"Last.fm takes your privacy very seriously,"

Isn't the whole point of Last.fm to publish every last little song you listen to, for others to marvel at? In what way is that "privacy"? Isn't the very use of Last.fm discarding an element of your privacy?

It seems the one word that best sums up the whole Web2.0 is:

ME

"Look at ME. Here MY music list. This is where *I* am. This is what *I* am thinking. Here are MY friends. These are the movies *I* am watching. Let ME tell you more about MY favorite subject - ME!"

And then people are surprised when the various web sites dedicated to letting them broadcast their every little movement aren't very careful with their privacy.

It just make ME sick.

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Re: Error: logic consistency failure

Yes, and very interesting; I looked at my last.fm account for the first time in what is probably years - I use last.fm ripper and my Onkyo amp rather than pissing about with their interface - and saw that my email address was still the free hotpop.com address, which died along with the free part of hotpop.com a few years ago.

I don't broadcast my activities and interests on these sites. Clearly I am there for only one thing, and the software that I use says it all. I don't put personal addresses in these sites; I enter bogus data. Similarly when I obtain free music from bandcamp I use meltmail or similar for a short duration, where required, so they can email me the URL and force spam on me, they think.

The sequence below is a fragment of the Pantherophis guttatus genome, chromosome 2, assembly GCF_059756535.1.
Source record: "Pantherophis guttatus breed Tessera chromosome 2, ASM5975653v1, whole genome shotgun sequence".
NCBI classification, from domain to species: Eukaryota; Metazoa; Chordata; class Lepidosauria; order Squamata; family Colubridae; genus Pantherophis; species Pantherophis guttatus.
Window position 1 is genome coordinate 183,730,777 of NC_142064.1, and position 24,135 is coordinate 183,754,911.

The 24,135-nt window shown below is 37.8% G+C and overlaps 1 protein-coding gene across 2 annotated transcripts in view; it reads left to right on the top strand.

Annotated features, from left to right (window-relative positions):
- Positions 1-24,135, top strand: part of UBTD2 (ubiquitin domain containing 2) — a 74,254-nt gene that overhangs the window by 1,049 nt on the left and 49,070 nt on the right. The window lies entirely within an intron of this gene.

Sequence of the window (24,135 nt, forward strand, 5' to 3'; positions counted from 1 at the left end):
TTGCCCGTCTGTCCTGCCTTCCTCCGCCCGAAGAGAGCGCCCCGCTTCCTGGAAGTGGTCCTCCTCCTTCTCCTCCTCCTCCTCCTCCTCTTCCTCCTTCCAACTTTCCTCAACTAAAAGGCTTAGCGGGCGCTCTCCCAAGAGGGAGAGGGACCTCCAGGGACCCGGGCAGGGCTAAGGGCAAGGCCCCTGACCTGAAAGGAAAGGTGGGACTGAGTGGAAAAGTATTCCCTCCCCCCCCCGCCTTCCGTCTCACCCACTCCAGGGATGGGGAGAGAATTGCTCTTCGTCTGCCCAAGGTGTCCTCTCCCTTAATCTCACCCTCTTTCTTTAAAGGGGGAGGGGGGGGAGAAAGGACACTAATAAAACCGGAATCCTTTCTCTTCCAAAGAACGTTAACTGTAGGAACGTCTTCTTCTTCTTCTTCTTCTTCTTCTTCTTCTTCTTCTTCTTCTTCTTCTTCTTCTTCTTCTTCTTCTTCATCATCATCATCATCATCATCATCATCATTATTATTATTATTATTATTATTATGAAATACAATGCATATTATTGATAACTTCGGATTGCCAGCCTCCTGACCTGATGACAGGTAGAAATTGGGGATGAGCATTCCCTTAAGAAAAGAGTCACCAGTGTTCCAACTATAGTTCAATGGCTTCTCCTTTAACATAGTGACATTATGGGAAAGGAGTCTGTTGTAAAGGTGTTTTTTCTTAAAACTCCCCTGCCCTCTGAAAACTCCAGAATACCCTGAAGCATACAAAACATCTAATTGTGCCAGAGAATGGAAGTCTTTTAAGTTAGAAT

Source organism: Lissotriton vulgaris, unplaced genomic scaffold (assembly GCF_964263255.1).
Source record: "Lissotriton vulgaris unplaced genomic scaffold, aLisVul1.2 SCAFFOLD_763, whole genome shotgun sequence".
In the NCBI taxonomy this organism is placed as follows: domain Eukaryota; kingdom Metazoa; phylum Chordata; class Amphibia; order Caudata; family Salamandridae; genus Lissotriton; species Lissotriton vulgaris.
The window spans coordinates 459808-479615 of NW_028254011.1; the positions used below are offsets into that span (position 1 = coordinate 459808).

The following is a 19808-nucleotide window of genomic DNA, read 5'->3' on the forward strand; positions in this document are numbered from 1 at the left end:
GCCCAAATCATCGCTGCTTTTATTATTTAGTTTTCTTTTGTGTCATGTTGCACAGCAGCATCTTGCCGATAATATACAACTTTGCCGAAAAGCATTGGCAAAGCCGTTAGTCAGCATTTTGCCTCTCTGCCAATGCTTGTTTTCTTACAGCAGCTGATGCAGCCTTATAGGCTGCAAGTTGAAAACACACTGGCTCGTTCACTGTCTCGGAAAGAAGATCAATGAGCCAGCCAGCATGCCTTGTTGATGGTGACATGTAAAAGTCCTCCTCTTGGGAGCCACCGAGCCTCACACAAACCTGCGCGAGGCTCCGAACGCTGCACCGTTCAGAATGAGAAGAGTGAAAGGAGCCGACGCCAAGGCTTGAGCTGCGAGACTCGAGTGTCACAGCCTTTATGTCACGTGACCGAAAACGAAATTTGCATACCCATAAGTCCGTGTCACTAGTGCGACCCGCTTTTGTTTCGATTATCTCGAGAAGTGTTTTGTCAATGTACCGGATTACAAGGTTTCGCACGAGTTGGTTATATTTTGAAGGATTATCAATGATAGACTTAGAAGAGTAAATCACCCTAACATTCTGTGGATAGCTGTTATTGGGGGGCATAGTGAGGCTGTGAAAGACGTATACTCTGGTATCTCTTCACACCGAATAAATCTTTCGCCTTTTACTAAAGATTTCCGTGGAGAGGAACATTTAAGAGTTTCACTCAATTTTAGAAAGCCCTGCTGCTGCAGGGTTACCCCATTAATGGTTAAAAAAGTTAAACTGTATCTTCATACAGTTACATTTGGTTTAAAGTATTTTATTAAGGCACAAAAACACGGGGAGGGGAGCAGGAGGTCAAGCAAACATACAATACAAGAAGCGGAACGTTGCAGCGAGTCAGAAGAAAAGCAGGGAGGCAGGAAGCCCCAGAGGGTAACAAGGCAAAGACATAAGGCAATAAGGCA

As a general rule, I don't enter identifying optional personal data; where data are required, I enter bogus identifying data. For me social networking sites are useless unless they have something tangible that I want, music, searching out old contacts, information on IT security, and so on.

Whether my policy has paid off or not I do not know, but I have observed in the past couple of years a tendency for establishments/institutions, ranging from employers through to government departments, to snoop on people, with some employers insisting on seeing an employee's or prospective employee's Facebook pages. I don't have any because I don't have a Facebook account. Sometimes I open one when I am looking for an old contact, I use a false name and other critical data, I use a password generator for long passwords that include digits, symbols, and upper/lower case. I leave out the optional data. I close the account when I'm finished. The last time I did so there was a nuke option that was publicised during one of the many Facebook bad security revelations.

Then there is the complex vs simple password argument that has reared its ugly head, and I see that some are veering toward memorable and long. Perhaps I am a cynic... ...speaking of security, it has come to a pretty pass when the director of one of the British intelligence and security services can be caught out on his Facebook pages, allowing the world to see his private data. The man should be fired.

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I'm glad these companies are hiring only the best straight out of uni. Their knowledge is update and they'll work really long hours so everything about their site will be awesome and secure.